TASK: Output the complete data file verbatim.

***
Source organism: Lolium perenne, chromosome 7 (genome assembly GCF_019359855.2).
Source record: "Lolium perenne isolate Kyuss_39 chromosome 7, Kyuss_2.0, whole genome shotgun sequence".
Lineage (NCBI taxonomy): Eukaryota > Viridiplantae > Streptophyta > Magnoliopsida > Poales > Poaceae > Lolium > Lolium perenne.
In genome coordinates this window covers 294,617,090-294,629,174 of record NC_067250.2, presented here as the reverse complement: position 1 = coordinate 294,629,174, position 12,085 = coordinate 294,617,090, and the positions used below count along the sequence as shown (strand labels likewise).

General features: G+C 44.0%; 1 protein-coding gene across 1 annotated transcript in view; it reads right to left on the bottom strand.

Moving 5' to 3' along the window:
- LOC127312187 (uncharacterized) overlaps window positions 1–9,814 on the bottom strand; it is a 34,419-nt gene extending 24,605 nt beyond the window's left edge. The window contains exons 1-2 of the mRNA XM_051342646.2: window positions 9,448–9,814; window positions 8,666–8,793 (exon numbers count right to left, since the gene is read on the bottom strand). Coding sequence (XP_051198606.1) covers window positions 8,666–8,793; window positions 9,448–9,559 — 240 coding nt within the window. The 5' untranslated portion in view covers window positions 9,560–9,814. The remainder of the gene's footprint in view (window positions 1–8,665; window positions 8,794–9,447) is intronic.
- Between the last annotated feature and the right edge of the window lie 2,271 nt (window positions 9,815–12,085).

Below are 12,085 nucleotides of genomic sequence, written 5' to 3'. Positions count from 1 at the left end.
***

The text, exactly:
Source organism: Lolium perenne, chromosome 7 (genome assembly GCF_019359855.2).
Source record: "Lolium perenne isolate Kyuss_39 chromosome 7, Kyuss_2.0, whole genome shotgun sequence".
Lineage (NCBI taxonomy): Eukaryota > Viridiplantae > Streptophyta > Magnoliopsida > Poales > Poaceae > Lolium > Lolium perenne.
In genome coordinates this window covers 294,617,090-294,629,174 of record NC_067250.2, presented here as the reverse complement: position 1 = coordinate 294,629,174, position 12,085 = coordinate 294,617,090, and the positions used below count along the sequence as shown (strand labels likewise).

General features: G+C 44.0%; 1 protein-coding gene across 1 annotated transcript in view; it reads right to left on the bottom strand.

Moving 5' to 3' along the window:
- LOC127312187 (uncharacterized) overlaps window positions 1–9,814 on the bottom strand; it is a 34,419-nt gene extending 24,605 nt beyond the window's left edge. The window contains exons 1-2 of the mRNA XM_051342646.2: window positions 9,448–9,814; window positions 8,666–8,793 (exon numbers count right to left, since the gene is read on the bottom strand). Coding sequence (XP_051198606.1) covers window positions 8,666–8,793; window positions 9,448–9,559 — 240 coding nt within the window. The 5' untranslated portion in view covers window positions 9,560–9,814. The remainder of the gene's footprint in view (window positions 1–8,665; window positions 8,794–9,447) is intronic.
- Between the last annotated feature and the right edge of the window lie 2,271 nt (window positions 9,815–12,085).

Below are 12,085 nucleotides of genomic sequence, written 5' to 3'. Positions count from 1 at the left end.